Me: Micka monde ou, "eske ou konnen kote bol la?" Micka asks you, "do you know where is the ball?"
Dayley: Wi. Yes.
Me: Ou konnen ki kote bol? You know where is the ball?
Dayley doesn't answer.
Me: Dayley, ou gen bol? Dayley you have ball?
Dayley: Non! Mwen pa gen blah blah blah. No! I don't have blah blah blah in Creole.
Me: Ki kote bol la? Where is the ball?
Dayley doesn't answer.
Me: Bol a kay ou? Ball at your house?
Dayley: Non! No!
Me: Ki kote bol la? Where is the ball?
Dayley: Nan Gramothe. In Gramothe.
Me: Ki kote nan Gramothe? Where in Gramothe?
Dayley: He gave me the location, but I don't remember what he said.
Me: Ou pral bay bol la a Micka demen? You will give Micka the ball tomorrow?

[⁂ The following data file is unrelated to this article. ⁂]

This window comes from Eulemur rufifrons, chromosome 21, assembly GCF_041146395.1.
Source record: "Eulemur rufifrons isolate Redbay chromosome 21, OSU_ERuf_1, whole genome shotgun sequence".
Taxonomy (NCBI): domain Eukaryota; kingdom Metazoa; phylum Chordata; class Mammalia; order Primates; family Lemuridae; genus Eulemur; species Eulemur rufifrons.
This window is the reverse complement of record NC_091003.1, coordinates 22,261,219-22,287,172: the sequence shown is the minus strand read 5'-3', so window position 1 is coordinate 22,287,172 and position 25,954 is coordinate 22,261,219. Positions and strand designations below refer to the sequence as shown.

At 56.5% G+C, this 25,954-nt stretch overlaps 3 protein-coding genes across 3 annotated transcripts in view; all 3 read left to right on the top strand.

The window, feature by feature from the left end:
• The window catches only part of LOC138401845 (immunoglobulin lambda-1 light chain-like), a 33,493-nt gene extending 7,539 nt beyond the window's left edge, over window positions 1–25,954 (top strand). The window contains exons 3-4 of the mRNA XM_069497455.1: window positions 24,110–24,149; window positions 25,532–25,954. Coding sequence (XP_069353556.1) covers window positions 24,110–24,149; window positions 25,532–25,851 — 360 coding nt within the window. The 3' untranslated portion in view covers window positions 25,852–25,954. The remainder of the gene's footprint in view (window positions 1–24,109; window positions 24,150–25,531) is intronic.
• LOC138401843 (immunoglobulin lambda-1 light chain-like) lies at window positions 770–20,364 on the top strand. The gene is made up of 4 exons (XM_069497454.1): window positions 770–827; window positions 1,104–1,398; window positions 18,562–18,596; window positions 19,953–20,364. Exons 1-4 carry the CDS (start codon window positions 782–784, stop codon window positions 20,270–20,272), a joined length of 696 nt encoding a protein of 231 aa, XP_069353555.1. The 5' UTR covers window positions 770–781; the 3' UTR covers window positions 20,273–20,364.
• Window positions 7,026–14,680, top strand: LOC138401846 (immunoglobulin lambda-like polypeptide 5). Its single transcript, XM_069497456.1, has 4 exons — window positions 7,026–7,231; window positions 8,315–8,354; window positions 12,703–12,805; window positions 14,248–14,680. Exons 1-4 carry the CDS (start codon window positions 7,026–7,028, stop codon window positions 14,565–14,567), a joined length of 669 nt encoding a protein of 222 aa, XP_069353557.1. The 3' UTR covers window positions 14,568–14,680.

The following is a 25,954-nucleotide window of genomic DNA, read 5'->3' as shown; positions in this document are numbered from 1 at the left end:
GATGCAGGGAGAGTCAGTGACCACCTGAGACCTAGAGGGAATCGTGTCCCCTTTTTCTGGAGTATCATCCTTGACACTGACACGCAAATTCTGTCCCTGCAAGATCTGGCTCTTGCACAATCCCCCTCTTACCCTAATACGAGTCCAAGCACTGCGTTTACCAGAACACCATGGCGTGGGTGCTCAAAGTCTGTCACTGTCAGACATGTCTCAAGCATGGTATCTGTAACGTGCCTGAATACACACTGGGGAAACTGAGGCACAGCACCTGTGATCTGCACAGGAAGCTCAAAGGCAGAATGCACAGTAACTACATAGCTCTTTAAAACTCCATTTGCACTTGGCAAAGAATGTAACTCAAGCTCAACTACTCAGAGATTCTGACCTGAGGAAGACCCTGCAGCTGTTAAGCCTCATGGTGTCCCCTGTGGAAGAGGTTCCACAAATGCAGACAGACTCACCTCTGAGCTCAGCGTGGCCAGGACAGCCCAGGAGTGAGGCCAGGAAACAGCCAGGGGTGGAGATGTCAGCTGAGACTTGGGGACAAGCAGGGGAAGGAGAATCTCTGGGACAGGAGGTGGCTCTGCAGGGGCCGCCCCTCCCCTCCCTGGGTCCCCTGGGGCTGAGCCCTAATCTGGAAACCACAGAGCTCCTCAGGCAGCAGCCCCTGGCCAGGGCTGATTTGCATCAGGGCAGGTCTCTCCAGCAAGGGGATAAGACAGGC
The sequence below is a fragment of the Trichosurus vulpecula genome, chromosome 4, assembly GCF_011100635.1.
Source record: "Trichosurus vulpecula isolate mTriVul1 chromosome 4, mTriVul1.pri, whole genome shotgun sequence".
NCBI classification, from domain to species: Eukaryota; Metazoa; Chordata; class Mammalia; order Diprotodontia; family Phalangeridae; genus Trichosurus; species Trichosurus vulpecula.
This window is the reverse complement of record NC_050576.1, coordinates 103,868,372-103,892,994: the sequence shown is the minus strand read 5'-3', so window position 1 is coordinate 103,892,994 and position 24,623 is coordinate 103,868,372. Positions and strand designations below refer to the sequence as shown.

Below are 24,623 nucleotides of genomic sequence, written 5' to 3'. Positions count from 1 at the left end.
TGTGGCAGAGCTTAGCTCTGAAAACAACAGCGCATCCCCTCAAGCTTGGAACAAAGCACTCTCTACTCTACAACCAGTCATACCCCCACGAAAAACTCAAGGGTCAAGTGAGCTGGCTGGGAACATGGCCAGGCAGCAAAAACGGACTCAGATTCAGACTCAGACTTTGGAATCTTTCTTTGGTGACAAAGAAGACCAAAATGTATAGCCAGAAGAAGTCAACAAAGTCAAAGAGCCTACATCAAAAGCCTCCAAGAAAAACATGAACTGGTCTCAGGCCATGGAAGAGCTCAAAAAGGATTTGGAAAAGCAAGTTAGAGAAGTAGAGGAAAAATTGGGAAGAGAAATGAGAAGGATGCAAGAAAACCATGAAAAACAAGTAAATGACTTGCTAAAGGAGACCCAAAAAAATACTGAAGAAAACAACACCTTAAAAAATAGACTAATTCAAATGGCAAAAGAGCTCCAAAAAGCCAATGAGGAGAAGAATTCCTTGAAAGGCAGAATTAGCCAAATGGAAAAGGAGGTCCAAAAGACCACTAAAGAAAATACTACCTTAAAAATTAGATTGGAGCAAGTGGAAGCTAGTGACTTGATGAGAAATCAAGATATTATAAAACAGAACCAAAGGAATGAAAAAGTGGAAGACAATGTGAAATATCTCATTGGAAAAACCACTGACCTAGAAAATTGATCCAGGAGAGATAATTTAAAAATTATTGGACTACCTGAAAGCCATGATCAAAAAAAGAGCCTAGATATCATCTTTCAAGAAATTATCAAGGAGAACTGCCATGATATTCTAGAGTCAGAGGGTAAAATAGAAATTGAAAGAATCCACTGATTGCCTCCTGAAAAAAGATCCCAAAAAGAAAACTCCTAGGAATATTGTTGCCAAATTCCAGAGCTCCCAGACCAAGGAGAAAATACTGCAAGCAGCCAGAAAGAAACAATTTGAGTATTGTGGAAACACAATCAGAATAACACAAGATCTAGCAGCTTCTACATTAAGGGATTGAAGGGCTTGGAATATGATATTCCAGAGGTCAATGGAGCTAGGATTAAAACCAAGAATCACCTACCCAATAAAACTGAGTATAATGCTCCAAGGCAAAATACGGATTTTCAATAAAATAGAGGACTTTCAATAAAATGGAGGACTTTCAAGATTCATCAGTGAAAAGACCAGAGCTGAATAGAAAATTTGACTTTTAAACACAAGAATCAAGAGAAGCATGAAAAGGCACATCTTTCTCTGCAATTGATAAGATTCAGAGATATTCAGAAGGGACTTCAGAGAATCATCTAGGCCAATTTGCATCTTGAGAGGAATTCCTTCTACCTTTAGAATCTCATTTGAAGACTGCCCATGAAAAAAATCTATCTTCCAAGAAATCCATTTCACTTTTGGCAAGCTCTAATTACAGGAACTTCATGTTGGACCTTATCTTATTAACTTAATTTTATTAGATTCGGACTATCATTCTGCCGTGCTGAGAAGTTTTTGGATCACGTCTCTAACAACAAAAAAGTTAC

Dayley: mumble, mumble, mumble. 

While it wasn't exactly a profound conversation, it's definitely an accomplishment for me. I am thankful that I am beginning to understand people when they speak in Creole and that they understand me. The Laboule kids seem to be the best at speaking slowly for me... well, most of the time. Sometimes they get excited and just prattle on, but Hyphania and Nerlande are both good about telling me one word at a time so I can understand.

Now if I can get the house helpers at Johane's and Willem and Beth's to speak slowly when they want to tell me something, I will have it made!

Monday, November 15, 2010

The Hard Part

I really enjoy being here in Haiti. The missionaries I am working with are fantastic, and I love my students. I am looking forward to skipping winter weather, and it's awfully nice to have so many people falling over themselves just say hello to me. It makes me feel a little like a rock star.